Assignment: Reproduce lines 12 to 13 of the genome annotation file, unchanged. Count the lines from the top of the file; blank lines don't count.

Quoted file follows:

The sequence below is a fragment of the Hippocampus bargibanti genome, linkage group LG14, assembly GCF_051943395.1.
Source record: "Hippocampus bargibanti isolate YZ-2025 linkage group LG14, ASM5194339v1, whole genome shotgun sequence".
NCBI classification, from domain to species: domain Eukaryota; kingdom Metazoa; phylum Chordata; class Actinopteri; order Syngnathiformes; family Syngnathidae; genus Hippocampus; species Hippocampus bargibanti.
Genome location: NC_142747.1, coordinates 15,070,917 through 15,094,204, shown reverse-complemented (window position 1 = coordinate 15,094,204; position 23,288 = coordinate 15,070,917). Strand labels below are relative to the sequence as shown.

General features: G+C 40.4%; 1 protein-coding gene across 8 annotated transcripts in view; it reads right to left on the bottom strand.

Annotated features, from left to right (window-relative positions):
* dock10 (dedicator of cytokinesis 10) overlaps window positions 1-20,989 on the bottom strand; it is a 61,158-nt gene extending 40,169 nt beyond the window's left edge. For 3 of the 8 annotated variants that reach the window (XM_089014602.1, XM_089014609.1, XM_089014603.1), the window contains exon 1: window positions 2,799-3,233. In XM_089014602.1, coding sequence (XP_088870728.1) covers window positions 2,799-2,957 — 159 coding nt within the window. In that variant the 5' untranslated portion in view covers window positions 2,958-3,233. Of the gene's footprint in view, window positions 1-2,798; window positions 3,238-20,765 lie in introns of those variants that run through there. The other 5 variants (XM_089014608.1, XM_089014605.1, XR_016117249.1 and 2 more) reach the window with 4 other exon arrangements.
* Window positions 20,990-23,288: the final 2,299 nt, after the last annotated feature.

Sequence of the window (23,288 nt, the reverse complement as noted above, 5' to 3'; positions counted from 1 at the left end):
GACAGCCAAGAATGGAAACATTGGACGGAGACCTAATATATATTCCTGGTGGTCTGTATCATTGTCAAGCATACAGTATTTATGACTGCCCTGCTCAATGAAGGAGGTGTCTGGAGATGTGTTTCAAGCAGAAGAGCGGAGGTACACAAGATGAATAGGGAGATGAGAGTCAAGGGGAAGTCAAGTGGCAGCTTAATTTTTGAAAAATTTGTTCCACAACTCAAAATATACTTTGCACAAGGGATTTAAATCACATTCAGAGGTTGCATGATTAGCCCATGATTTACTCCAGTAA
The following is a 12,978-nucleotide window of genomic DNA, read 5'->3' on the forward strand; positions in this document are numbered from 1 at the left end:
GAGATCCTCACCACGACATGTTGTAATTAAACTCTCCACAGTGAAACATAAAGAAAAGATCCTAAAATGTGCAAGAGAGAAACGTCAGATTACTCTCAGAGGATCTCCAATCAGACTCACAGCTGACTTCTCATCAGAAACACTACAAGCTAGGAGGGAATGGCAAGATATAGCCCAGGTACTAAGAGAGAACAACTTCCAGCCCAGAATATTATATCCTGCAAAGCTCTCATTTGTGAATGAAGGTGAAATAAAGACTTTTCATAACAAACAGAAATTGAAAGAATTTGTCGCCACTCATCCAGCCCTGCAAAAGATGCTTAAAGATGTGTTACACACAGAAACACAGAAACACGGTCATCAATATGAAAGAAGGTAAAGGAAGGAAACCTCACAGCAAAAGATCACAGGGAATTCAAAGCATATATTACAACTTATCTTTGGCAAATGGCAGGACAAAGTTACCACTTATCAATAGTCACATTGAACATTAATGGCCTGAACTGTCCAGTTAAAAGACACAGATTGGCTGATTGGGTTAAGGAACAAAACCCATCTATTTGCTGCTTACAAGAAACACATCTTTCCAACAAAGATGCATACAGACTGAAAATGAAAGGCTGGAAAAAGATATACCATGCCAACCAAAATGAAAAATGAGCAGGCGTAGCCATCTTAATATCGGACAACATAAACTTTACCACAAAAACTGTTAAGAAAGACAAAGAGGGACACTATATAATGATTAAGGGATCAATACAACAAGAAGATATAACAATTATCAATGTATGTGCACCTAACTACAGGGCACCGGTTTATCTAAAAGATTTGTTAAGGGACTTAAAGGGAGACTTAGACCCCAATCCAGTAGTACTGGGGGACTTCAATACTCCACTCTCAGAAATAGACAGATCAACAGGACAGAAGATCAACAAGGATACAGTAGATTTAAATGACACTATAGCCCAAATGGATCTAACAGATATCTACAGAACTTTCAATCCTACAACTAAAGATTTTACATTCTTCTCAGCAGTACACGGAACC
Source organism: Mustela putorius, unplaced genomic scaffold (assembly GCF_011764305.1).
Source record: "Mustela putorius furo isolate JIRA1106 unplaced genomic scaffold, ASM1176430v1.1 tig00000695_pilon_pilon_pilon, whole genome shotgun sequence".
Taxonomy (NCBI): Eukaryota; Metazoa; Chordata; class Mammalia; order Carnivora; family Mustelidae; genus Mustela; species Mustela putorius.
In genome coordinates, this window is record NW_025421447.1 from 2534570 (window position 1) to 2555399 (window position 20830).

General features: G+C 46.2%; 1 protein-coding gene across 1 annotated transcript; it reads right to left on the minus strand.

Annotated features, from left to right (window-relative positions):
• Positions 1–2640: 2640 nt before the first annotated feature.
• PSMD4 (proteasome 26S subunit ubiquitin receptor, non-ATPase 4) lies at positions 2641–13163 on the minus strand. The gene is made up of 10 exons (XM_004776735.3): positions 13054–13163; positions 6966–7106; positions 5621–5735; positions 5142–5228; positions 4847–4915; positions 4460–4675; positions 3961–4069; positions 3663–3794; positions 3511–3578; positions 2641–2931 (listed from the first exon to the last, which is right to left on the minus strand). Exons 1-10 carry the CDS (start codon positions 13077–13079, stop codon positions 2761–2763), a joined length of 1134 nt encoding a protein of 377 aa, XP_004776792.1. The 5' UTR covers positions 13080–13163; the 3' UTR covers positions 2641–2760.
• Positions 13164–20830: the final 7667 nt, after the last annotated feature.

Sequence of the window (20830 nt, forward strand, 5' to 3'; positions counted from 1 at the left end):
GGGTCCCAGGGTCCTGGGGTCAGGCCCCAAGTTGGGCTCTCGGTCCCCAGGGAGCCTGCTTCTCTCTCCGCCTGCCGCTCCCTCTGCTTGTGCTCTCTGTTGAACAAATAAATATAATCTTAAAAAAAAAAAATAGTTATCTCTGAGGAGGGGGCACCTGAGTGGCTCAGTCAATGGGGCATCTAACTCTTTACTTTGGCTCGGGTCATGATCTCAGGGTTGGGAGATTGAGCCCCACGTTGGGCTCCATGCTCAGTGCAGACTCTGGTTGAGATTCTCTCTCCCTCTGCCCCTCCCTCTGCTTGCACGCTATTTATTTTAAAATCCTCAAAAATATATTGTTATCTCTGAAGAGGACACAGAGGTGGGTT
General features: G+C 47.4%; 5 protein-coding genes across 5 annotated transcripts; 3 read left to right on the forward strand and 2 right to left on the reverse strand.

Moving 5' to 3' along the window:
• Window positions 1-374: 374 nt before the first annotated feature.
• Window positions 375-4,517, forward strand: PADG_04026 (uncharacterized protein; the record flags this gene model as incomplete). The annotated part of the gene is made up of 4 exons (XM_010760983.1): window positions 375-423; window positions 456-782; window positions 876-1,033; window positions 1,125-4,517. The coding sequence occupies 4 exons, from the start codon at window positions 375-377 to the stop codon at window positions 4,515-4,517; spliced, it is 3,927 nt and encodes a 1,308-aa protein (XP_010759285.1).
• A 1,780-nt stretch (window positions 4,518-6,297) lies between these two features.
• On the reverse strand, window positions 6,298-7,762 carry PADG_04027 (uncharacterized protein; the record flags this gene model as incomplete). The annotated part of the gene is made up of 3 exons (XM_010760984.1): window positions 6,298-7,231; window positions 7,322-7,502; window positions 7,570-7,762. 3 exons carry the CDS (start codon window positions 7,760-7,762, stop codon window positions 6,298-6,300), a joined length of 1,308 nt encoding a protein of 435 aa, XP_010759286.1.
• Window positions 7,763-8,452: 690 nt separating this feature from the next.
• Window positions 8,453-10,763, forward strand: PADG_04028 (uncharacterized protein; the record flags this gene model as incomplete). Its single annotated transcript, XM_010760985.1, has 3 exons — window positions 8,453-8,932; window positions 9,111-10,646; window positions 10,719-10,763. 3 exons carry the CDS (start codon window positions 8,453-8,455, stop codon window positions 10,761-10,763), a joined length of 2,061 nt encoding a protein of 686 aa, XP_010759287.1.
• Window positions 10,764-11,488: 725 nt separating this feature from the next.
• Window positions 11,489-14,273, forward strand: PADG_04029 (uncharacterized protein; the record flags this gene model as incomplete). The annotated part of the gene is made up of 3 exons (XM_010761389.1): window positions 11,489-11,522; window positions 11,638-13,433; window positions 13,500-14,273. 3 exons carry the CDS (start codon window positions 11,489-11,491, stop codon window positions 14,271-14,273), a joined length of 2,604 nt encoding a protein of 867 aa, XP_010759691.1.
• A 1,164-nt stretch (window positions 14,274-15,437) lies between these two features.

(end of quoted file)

GAGATCCTCACCACGACATGTTGTAATTAAACTCTCCACAGTGAAACATAAAGAAAAGATCCTAAAATGTGCAAGAGAGAAACGTCAGATTACTCTCAGAGGATCTCCAATCAGACTCACAGCTGACTTCTCATCAGAAACACTACAAGCTAGGAGGGAATGGCAAGATATAGCCCAGGTACTAAGAGAGAACAACTTCCAGCCCAGAATATTATATCCTGCAAAGCTCTCATTTGTGAATGAAGGTGAAATAAAGACTTTTCATAACAAACAGAAATTGAAAGAATTTGTCGCCACTCATCCAGCCCTGCAAAAGATGCTTAAAGATGTGTTACACACAGAAACACAGAAACACGGTCATCAATATGAAAGAAGGTAAAGGAAGGAAACCTCACAGCAAAAGATCACAGGGAATTCAAAGCATATATTACAACTTATCTTTGGCAAATGGCAGGACAAAGTTACCACTTATCAATAGTCACATTGAACATTAATGGCCTGAACTGTCCAGTTAAAAGACACAGATTGGCTGATTGGGTTAAGGAACAAAACCCATCTATTTGCTGCTTACAAGAAACACATCTTTCCAACAAAGATGCATACAGACTGAAAATGAAAGGCTGGAAAAAGATATACCATGCCAACCAAAATGAAAAATGAGCAGGCGTAGCCATCTTAATATCGGACAACATAAACTTTACCACAAAAACTGTTAAGAAAGACAAAGAGGGACACTATATAATGATTAAGGGATCAATACAACAAGAAGATATAACAATTATCAATGTATGTGCACCTAACTACAGGGCACCGGTTTATCTAAAAGATTTGTTAAGGGACTTAAAGGGAGACTTAGACCCCAATCCAGTAGTACTGGGGGACTTCAATACTCCACTCTCAGAAATAGACAGATCAACAGGACAGAAGATCAACAAGGATACAGTAGATTTAAATGACACTATAGCCCAAATGGATCTAACAGATATCTACAGAACTTTCAATCCTACAACTAAAGATTTTACATTCTTCTCAGCAGTACACGGAACC
Source organism: Mustela putorius, unplaced genomic scaffold (assembly GCF_011764305.1).